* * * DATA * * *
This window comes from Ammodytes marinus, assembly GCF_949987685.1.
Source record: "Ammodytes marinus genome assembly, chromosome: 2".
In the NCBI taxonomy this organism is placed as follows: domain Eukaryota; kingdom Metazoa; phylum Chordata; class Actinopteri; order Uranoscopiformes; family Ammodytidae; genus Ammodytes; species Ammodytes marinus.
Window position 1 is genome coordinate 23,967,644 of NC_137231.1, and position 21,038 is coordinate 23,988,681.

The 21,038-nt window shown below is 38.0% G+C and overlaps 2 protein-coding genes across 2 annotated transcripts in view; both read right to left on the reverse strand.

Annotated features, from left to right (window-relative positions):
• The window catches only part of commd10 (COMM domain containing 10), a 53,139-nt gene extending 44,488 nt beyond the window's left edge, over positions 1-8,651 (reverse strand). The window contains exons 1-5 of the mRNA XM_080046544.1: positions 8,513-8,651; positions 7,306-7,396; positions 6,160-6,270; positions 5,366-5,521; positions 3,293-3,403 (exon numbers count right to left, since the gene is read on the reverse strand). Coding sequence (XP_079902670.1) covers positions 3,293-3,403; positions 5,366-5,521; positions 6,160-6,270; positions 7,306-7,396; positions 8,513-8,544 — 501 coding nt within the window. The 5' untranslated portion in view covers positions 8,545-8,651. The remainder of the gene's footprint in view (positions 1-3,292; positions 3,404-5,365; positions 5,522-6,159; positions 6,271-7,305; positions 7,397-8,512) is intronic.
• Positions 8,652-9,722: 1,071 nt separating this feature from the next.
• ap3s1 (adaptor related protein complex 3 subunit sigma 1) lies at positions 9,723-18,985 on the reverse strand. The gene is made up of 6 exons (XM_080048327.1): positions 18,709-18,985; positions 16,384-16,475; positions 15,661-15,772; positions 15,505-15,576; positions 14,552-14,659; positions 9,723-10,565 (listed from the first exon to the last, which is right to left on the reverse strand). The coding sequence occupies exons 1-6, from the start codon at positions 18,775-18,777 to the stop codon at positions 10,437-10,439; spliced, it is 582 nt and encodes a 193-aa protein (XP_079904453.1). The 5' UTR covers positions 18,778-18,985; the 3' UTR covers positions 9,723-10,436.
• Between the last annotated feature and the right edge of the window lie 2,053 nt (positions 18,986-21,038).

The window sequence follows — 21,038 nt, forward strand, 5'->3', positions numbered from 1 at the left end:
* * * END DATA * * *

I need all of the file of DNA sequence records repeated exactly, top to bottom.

This window comes from Ammodytes marinus, assembly GCF_949987685.1.
Source record: "Ammodytes marinus genome assembly, chromosome: 2".
In the NCBI taxonomy this organism is placed as follows: domain Eukaryota; kingdom Metazoa; phylum Chordata; class Actinopteri; order Uranoscopiformes; family Ammodytidae; genus Ammodytes; species Ammodytes marinus.
Window position 1 is genome coordinate 23,967,644 of NC_137231.1, and position 21,038 is coordinate 23,988,681.

The 21,038-nt window shown below is 38.0% G+C and overlaps 2 protein-coding genes across 2 annotated transcripts in view; both read right to left on the reverse strand.

Annotated features, from left to right (window-relative positions):
• The window catches only part of commd10 (COMM domain containing 10), a 53,139-nt gene extending 44,488 nt beyond the window's left edge, over positions 1-8,651 (reverse strand). The window contains exons 1-5 of the mRNA XM_080046544.1: positions 8,513-8,651; positions 7,306-7,396; positions 6,160-6,270; positions 5,366-5,521; positions 3,293-3,403 (exon numbers count right to left, since the gene is read on the reverse strand). Coding sequence (XP_079902670.1) covers positions 3,293-3,403; positions 5,366-5,521; positions 6,160-6,270; positions 7,306-7,396; positions 8,513-8,544 — 501 coding nt within the window. The 5' untranslated portion in view covers positions 8,545-8,651. The remainder of the gene's footprint in view (positions 1-3,292; positions 3,404-5,365; positions 5,522-6,159; positions 6,271-7,305; positions 7,397-8,512) is intronic.
• Positions 8,652-9,722: 1,071 nt separating this feature from the next.
• ap3s1 (adaptor related protein complex 3 subunit sigma 1) lies at positions 9,723-18,985 on the reverse strand. The gene is made up of 6 exons (XM_080048327.1): positions 18,709-18,985; positions 16,384-16,475; positions 15,661-15,772; positions 15,505-15,576; positions 14,552-14,659; positions 9,723-10,565 (listed from the first exon to the last, which is right to left on the reverse strand). The coding sequence occupies exons 1-6, from the start codon at positions 18,775-18,777 to the stop codon at positions 10,437-10,439; spliced, it is 582 nt and encodes a 193-aa protein (XP_079904453.1). The 5' UTR covers positions 18,778-18,985; the 3' UTR covers positions 9,723-10,436.
• Between the last annotated feature and the right edge of the window lie 2,053 nt (positions 18,986-21,038).

The window sequence follows — 21,038 nt, forward strand, 5'->3', positions numbered from 1 at the left end: